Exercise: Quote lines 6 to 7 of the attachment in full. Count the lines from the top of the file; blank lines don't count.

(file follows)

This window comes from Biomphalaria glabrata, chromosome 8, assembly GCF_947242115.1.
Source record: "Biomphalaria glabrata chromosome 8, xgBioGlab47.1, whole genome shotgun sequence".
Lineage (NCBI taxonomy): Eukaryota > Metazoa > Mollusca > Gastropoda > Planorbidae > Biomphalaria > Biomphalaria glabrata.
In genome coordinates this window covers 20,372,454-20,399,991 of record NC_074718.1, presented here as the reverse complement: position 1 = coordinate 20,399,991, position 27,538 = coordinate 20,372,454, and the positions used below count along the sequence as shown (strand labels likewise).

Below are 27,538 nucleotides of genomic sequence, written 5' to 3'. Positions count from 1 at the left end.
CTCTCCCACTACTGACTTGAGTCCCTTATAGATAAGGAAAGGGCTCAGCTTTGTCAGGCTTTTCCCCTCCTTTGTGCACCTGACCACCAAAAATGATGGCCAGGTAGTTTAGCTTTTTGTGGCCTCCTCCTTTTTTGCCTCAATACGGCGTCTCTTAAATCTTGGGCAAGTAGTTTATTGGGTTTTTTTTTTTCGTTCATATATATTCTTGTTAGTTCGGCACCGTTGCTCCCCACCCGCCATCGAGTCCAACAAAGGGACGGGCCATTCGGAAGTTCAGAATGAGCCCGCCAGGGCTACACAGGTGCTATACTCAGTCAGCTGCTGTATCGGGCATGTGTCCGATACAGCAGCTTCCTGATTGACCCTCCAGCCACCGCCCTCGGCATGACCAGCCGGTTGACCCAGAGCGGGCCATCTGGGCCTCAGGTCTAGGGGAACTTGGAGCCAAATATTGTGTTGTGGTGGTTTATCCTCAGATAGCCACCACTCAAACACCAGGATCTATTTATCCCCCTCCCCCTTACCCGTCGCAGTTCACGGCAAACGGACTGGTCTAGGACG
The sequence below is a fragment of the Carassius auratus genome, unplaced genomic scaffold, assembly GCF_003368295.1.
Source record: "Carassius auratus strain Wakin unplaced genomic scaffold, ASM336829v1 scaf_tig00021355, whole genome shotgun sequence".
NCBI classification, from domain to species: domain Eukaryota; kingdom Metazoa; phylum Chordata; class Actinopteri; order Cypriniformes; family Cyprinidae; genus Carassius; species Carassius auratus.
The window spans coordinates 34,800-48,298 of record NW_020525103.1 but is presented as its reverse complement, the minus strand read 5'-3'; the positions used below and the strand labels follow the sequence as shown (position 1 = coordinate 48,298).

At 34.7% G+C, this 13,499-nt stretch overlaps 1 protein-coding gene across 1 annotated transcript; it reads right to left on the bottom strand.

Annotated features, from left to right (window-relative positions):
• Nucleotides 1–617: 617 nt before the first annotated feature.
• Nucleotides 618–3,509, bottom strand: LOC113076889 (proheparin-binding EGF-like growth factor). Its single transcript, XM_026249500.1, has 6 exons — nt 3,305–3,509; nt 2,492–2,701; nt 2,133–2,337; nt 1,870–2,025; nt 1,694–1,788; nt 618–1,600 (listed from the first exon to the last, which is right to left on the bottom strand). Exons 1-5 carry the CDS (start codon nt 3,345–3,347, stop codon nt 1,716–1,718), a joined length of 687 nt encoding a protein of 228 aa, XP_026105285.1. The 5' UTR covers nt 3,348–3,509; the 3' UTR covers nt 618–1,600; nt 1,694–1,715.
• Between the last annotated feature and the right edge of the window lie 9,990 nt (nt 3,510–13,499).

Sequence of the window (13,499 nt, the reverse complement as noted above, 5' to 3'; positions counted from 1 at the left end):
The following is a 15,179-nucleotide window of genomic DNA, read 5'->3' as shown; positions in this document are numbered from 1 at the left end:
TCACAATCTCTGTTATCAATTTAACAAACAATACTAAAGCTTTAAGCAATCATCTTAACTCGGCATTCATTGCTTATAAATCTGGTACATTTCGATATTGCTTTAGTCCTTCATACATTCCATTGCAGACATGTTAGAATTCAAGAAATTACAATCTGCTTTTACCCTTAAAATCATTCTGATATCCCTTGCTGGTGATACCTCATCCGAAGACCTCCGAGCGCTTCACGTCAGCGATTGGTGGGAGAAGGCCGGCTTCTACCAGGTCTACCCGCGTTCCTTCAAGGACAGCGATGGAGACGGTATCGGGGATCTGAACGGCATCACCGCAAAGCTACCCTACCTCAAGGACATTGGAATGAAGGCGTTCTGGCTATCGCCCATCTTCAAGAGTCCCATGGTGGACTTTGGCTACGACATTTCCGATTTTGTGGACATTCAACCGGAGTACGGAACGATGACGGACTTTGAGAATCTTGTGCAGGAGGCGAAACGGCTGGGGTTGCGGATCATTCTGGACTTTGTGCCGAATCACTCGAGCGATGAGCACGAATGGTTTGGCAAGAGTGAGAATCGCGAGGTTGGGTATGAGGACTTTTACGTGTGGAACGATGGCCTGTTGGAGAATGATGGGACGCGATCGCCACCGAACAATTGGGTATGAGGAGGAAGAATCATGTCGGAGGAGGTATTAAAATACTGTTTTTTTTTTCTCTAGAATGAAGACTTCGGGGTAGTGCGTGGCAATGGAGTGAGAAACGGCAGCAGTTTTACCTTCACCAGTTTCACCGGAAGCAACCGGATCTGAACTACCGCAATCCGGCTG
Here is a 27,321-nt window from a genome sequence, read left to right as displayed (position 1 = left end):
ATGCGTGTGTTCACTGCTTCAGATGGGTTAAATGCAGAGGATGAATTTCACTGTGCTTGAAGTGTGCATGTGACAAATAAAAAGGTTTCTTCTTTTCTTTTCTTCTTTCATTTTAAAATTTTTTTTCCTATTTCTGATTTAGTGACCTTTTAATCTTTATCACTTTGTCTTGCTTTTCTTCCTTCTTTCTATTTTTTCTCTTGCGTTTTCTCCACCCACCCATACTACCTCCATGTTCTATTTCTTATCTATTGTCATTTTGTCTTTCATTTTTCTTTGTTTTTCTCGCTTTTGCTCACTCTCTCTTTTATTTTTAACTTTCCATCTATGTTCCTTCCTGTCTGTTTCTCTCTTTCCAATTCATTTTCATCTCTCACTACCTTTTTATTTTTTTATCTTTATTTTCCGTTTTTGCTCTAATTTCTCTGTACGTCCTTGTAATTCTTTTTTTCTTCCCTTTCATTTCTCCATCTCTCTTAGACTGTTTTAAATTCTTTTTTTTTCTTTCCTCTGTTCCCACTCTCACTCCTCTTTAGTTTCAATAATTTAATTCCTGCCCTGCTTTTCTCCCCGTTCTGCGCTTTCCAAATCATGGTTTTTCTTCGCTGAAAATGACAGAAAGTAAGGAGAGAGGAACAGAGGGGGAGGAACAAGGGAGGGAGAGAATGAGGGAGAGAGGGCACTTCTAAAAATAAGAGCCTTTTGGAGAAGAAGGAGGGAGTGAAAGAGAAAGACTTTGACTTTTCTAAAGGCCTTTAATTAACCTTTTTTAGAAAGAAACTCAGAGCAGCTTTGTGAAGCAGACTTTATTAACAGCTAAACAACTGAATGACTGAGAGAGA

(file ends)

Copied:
CTCTCCCACTACTGACTTGAGTCCCTTATAGATAAGGAAAGGGCTCAGCTTTGTCAGGCTTTTCCCCTCCTTTGTGCACCTGACCACCAAAAATGATGGCCAGGTAGTTTAGCTTTTTGTGGCCTCCTCCTTTTTTGCCTCAATACGGCGTCTCTTAAATCTTGGGCAAGTAGTTTATTGGGTTTTTTTTTTTCGTTCATATATATTCTTGTTAGTTCGGCACCGTTGCTCCCCACCCGCCATCGAGTCCAACAAAGGGACGGGCCATTCGGAAGTTCAGAATGAGCCCGCCAGGGCTACACAGGTGCTATACTCAGTCAGCTGCTGTATCGGGCATGTGTCCGATACAGCAGCTTCCTGATTGACCCTCCAGCCACCGCCCTCGGCATGACCAGCCGGTTGACCCAGAGCGGGCCATCTGGGCCTCAGGTCTAGGGGAACTTGGAGCCAAATATTGTGTTGTGGTGGTTTATCCTCAGATAGCCACCACTCAAACACCAGGATCTATTTATCCCCCTCCCCCTTACCCGTCGCAGTTCACGGCAAACGGACTGGTCTAGGACG
The sequence below is a fragment of the Carassius auratus genome, unplaced genomic scaffold, assembly GCF_003368295.1.